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Blue Jays 7, Red Sox 6: Late Red Sox Rally Falls Short

The Blue Jays have a tendency for playing one-run games. Friday, they came out on top of yet another one, defeating the Red Sox 7-6 after a late Red Sox rally.

In his first start after his contract extension Clay Buchholz was noticeably struggling with his control--an issue that was not helped by a noticeably stingy strike zone. Walking two of the first three batters of the game, Buchholz dodged a bullet when Adam Lind launched a fly ball down the line and into the stands by Pesky's Pole. The umpires signaled homer, but when later review showed that it had landed inside the yellow line on the stands but outside the pole itself, which designates fair/foul territory, it was called back. Buchholz escaped the inning, and would retire the next eight straight batters.

The Red Sox meanwhile, went to work on scoring some runs in the third inning after leaving the bases loaded in the second. Dustin Pedroia got them on the board first, hitting his second home run of the season into the Monster seats. Adrian Gonzalez walked behind him to set up Kevin Youkilis with a man on. While it's been a slow start to the Sox third baseman's season as far as hits are concerned, given all the walks he's taken, it wasn't clear if he was slumping or just not getting anything to hit. 

He got a pitch to hit this time, catching a hanging sinker and dropping it on the batter's eye in the deepest part of center field for a two-run shot.

It was the fifth inning where things started to come apart for the Red Sox. Clay Buchholz' control problems returned, walking Juan Rivera and Jayson Nix and then, with two outs, throwing a changeup that caught far too much of the plate. Corey Patterson sent it into right field, and ended up at third base with a two-run triple. After he walked Adam Lind and gave up a single to Aaron Hill to start the sixth, Buchholz' night was done .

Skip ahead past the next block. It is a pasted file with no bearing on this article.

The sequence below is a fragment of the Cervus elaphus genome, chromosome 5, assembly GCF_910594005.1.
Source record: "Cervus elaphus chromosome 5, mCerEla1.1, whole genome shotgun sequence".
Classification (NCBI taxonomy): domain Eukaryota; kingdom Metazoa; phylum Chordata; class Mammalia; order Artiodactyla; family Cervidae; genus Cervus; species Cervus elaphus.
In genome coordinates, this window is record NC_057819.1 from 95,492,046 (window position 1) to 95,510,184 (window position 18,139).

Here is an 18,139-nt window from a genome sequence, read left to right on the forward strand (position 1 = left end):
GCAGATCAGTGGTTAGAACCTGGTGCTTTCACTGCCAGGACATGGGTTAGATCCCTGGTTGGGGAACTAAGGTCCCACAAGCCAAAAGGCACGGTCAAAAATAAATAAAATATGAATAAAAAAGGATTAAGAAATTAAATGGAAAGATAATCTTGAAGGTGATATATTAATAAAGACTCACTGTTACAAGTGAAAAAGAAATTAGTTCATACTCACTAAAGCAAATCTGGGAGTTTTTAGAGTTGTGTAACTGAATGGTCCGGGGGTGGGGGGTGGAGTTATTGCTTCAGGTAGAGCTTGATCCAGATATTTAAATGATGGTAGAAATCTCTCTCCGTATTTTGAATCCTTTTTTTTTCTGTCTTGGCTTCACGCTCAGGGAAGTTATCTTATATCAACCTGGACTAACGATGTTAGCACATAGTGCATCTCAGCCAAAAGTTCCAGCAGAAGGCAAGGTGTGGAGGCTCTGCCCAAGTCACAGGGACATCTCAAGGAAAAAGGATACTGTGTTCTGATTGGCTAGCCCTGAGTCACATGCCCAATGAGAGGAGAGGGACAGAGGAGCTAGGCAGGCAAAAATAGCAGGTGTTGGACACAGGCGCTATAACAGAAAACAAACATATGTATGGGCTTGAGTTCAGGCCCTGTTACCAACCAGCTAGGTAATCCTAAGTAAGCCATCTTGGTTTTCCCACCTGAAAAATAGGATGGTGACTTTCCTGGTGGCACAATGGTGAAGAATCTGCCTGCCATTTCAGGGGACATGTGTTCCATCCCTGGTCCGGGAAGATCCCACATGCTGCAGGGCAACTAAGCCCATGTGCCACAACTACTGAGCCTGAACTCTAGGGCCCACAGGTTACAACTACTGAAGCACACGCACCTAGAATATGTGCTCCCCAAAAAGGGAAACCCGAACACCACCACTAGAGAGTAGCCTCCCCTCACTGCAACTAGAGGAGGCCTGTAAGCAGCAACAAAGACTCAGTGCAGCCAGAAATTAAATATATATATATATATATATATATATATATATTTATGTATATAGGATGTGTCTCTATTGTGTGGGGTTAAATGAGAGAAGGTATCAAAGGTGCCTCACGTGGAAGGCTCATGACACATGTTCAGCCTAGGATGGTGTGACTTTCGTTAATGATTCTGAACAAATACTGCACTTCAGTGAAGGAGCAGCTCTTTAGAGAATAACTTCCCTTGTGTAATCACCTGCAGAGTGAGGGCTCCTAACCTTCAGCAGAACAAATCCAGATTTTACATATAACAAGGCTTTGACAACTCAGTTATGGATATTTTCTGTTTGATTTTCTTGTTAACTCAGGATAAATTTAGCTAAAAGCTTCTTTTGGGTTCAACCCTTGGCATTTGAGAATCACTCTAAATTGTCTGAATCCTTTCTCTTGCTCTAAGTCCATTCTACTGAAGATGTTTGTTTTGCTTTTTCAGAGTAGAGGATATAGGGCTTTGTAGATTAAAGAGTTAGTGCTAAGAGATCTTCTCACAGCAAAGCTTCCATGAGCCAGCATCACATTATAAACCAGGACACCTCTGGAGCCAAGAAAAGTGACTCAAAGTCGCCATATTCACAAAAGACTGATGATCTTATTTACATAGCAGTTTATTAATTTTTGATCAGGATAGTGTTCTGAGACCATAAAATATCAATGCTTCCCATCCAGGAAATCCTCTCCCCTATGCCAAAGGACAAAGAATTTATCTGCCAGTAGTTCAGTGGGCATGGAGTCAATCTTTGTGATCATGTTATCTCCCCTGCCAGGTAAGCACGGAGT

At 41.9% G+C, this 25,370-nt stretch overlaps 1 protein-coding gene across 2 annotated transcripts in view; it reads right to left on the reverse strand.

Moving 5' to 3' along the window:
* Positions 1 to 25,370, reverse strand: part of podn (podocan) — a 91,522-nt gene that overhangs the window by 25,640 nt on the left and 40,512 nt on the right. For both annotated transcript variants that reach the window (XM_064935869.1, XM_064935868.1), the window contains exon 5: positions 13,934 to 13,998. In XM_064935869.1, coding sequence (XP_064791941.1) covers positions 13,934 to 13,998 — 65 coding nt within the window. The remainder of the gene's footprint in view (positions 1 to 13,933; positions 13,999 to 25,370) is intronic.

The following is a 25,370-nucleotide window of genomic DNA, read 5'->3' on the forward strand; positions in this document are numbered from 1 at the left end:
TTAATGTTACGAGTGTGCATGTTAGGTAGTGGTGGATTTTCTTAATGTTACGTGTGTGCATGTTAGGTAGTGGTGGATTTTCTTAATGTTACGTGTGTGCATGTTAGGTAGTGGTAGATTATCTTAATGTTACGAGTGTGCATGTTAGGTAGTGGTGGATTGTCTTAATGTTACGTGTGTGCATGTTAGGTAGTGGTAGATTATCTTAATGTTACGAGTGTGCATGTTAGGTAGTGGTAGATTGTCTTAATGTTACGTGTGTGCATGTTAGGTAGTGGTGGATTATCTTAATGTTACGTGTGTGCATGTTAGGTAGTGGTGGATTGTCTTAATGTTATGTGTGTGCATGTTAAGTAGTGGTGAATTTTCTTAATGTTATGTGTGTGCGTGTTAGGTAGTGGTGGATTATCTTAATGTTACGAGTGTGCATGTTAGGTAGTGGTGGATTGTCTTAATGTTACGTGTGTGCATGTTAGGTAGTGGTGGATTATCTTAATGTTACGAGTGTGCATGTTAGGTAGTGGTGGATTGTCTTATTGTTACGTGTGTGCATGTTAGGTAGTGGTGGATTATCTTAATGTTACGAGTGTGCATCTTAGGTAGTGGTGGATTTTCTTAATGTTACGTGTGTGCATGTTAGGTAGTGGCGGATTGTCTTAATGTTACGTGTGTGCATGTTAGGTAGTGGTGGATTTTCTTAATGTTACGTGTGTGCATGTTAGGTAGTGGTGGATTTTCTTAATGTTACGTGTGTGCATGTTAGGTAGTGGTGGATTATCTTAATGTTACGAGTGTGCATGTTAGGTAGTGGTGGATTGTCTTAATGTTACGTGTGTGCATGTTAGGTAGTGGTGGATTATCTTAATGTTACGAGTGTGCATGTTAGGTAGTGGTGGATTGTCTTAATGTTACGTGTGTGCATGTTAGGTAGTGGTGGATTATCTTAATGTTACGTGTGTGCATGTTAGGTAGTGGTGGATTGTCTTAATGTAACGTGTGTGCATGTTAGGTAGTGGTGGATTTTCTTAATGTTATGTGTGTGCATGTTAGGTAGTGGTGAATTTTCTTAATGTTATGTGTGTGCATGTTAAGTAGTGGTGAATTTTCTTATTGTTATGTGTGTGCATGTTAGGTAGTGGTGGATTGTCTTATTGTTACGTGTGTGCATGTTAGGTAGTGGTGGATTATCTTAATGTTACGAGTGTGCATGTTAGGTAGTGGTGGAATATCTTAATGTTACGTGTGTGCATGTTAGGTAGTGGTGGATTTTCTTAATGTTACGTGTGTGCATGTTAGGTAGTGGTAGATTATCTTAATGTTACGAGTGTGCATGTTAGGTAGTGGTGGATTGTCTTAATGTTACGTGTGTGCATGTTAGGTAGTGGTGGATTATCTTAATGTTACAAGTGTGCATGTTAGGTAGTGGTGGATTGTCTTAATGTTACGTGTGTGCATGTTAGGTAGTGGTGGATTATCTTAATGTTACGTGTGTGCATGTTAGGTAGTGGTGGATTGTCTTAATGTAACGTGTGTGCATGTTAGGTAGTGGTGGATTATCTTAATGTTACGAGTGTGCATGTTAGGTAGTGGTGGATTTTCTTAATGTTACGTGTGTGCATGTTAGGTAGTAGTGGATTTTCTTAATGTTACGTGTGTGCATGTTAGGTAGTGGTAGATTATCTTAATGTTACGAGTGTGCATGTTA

Alfredo Aceves came in to clean things up for the Sox, and it seemed as if he had done so, quickly inducing a double play (beautifully turned by Youkilis and Pedroia, who was making flashy plays all night) and getting Travis Snider to hit a fly ball that would have been playable if Carl Crawford knew how many steps he had. Instead, he stopped short of the wall, and allowed an RBI double.

Tied 3-3, the Red Sox called on Bobby Jenks to pitch the seventh. After starting his Red Sox career with four very strong outings, he undid all his good work in just one appearance, allowing five baserunners without even recording two outs. By the time Felix Doubront had finally quieted the Jays, they had pushed across four more.

Every single one of those runs would be needed, it turned out, as the Red Sox took advantage of Toronto reliever Marc Rzepczynski in the eighth, with Jed Lowrie and Marco Scutaro knocking in three runs after Kevin Youkilis and Adrian Gonzalez walked earlier in the inning. Jacoby Ellsbury flew out with the tying run in scoring position, however, and the Sox went down in order in the ninth, falling to 2-10.